It’s your brain that has the memory. And specifically the sub-conscious bit of it.

Ever tried hitting a golf ball when you were drunk? You guys could probably still do it, but you wouldn’t do it as well as when you’re sober.

That’s because the alcohol muddles your sub-conscious brain.

You can still think consciously ‘I’m going to hit a great shot here’.

But you won’t, because your sub-conscious isn’t working properly. It isn’t clear and free to do its job.

The same thing will happen if you let external nonsense cloud your sub-conscious when you’re playing this week.

What you’re looking for is to get on the course, with your sub-conscious brain calm and relaxed, free of all clutter and distraction.

Able to do its job. Which is to make you play great golf.

How do you do that when there are so many distractions, so much pressure and hype?

Good mental preparation.

You need to prepare your mind like you prepare your body, to play your best.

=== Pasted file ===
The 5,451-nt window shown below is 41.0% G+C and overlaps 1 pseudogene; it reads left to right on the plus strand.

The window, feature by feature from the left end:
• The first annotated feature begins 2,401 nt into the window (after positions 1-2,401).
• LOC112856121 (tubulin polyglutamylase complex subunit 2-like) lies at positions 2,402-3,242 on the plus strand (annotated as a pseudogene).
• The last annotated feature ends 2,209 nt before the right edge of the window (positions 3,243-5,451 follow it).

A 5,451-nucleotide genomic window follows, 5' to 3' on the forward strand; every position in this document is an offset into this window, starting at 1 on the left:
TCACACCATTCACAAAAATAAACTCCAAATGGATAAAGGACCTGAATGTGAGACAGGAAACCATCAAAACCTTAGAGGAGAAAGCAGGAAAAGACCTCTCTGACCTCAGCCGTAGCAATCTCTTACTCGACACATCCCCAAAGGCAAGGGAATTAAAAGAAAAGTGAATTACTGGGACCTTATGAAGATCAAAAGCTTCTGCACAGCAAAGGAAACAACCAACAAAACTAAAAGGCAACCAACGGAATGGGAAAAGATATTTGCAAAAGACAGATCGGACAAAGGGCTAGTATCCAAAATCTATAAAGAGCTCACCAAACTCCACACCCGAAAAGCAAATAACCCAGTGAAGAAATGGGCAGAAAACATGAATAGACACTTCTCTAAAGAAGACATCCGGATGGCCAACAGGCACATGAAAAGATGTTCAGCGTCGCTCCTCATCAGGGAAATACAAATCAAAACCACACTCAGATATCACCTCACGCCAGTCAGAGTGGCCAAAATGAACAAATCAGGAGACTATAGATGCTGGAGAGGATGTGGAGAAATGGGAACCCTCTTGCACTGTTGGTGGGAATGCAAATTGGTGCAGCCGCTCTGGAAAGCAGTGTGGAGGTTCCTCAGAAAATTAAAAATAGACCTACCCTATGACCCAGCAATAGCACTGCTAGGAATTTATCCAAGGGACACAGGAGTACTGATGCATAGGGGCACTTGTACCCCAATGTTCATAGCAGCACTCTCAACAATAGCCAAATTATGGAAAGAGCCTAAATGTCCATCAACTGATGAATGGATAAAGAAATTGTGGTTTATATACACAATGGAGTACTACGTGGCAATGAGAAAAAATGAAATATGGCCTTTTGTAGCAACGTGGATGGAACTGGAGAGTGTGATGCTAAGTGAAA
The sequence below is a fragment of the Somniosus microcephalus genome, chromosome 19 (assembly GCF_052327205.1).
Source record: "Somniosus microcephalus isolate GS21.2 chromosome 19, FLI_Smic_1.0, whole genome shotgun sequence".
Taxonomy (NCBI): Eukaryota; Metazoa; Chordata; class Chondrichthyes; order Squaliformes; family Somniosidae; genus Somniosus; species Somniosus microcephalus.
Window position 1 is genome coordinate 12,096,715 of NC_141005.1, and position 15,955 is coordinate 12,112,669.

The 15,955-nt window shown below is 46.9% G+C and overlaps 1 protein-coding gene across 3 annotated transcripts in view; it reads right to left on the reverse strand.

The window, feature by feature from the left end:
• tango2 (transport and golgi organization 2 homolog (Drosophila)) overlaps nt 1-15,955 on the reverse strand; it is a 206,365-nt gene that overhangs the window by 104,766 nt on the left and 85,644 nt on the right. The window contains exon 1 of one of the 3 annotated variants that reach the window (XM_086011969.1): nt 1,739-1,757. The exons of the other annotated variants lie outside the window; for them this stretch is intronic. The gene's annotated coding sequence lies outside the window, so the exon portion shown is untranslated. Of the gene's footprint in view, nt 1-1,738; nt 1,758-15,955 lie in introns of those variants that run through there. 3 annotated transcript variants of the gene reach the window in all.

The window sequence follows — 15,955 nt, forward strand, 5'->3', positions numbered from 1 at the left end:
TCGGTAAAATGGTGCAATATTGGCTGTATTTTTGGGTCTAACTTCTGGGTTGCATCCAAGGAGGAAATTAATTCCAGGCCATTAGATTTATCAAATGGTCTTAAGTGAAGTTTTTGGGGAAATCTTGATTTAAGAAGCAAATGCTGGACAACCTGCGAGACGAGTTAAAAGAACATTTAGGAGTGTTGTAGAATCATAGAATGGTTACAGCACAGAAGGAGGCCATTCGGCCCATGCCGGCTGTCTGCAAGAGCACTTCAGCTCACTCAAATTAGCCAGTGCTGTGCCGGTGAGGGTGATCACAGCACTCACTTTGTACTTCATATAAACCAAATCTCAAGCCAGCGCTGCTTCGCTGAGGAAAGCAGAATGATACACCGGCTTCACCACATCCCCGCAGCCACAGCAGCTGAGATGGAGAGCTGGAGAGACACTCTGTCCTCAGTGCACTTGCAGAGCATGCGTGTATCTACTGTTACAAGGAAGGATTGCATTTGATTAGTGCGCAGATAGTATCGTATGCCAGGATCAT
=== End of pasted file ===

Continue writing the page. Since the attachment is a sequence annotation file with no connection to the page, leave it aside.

Here’s my suggestion.

Use the opening ceremony. The ceremony is Thursday night. You’ll be sitting on the stage with nothing much to do apart from look interested, in front of ten thousand people.

As you walk onto that stage picture a box. A big box. It’s your box, so it can be made of wood, metal or whatever you like. Take it up onto the stage with you.

As you sit there on the stage, soak everything up. Think of everything the Ryder Cup means to you. Look out at all the thousands of people. And picture things that could happen during the competition.

Think of everything. All your hopes and fears. All the best things that could happen. All the worst.

Think about what you need to do. What your role is in the team. It’ll be different for all of you. They’re your thoughts.

And make a pile of them. Visualize stacking up all these thoughts in a big pile in front of you.

Don’t leave anything out. Get everything out of your head and put it in the pile.

Think about all the hype, the media and the cameras.

Think about playing in a pair with all your potential partners.

Think about what it means to your career. The money. The glory.

Think about the expectations of your families and friends.

Think about not letting your team-mates down. Being a leader. Inspiring others.